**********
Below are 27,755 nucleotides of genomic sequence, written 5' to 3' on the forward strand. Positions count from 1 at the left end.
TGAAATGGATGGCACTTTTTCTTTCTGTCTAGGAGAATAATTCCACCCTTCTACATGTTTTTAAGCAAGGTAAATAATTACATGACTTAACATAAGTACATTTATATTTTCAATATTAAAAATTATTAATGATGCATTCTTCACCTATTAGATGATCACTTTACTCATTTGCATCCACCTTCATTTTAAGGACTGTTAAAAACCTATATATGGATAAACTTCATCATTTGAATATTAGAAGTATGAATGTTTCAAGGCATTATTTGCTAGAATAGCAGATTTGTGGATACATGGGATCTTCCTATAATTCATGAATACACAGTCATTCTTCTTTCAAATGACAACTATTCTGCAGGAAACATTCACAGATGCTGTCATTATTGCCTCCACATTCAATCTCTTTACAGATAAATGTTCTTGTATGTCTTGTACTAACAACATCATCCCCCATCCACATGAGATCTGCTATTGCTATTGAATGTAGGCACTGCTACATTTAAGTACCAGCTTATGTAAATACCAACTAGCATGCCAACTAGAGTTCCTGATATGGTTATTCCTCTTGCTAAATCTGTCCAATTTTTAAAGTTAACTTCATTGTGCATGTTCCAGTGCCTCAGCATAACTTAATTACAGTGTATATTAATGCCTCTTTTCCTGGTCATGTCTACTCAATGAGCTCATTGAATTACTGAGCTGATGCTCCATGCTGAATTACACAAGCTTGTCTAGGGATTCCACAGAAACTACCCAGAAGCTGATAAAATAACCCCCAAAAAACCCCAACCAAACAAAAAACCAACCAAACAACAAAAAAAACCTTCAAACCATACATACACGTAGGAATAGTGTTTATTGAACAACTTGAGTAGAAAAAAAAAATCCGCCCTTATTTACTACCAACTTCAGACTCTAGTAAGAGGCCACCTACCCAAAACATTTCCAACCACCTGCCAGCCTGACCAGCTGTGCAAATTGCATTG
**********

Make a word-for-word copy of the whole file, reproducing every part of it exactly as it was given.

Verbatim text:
Below are 27,755 nucleotides of genomic sequence, written 5' to 3' on the forward strand. Positions count from 1 at the left end.
TGAAATGGATGGCACTTTTTCTTTCTGTCTAGGAGAATAATTCCACCCTTCTACATGTTTTTAAGCAAGGTAAATAATTACATGACTTAACATAAGTACATTTATATTTTCAATATTAAAAATTATTAATGATGCATTCTTCACCTATTAGATGATCACTTTACTCATTTGCATCCACCTTCATTTTAAGGACTGTTAAAAACCTATATATGGATAAACTTCATCATTTGAATATTAGAAGTATGAATGTTTCAAGGCATTATTTGCTAGAATAGCAGATTTGTGGATACATGGGATCTTCCTATAATTCATGAATACACAGTCATTCTTCTTTCAAATGACAACTATTCTGCAGGAAACATTCACAGATGCTGTCATTATTGCCTCCACATTCAATCTCTTTACAGATAAATGTTCTTGTATGTCTTGTACTAACAACATCATCCCCCATCCACATGAGATCTGCTATTGCTATTGAATGTAGGCACTGCTACATTTAAGTACCAGCTTATGTAAATACCAACTAGCATGCCAACTAGAGTTCCTGATATGGTTATTCCTCTTGCTAAATCTGTCCAATTTTTAAAGTTAACTTCATTGTGCATGTTCCAGTGCCTCAGCATAACTTAATTACAGTGTATATTAATGCCTCTTTTCCTGGTCATGTCTACTCAATGAGCTCATTGAATTACTGAGCTGATGCTCCATGCTGAATTACACAAGCTTGTCTAGGGATTCCACAGAAACTACCCAGAAGCTGATAAAATAACCCCCAAAAAACCCCAACCAAACAAAAAACCAACCAAACAACAAAAAAAACCTTCAAACCATACATACACGTAGGAATAGTGTTTATTGAACAACTTGAGTAGAAAAAAAAAATCCGCCCTTATTTACTACCAACTTCAGACTCTAGTAAGAGGCCACCTACCCAAAACATTTCCAACCACCTGCCAGCCTGACCAGCTGTGCAAATTGCATTG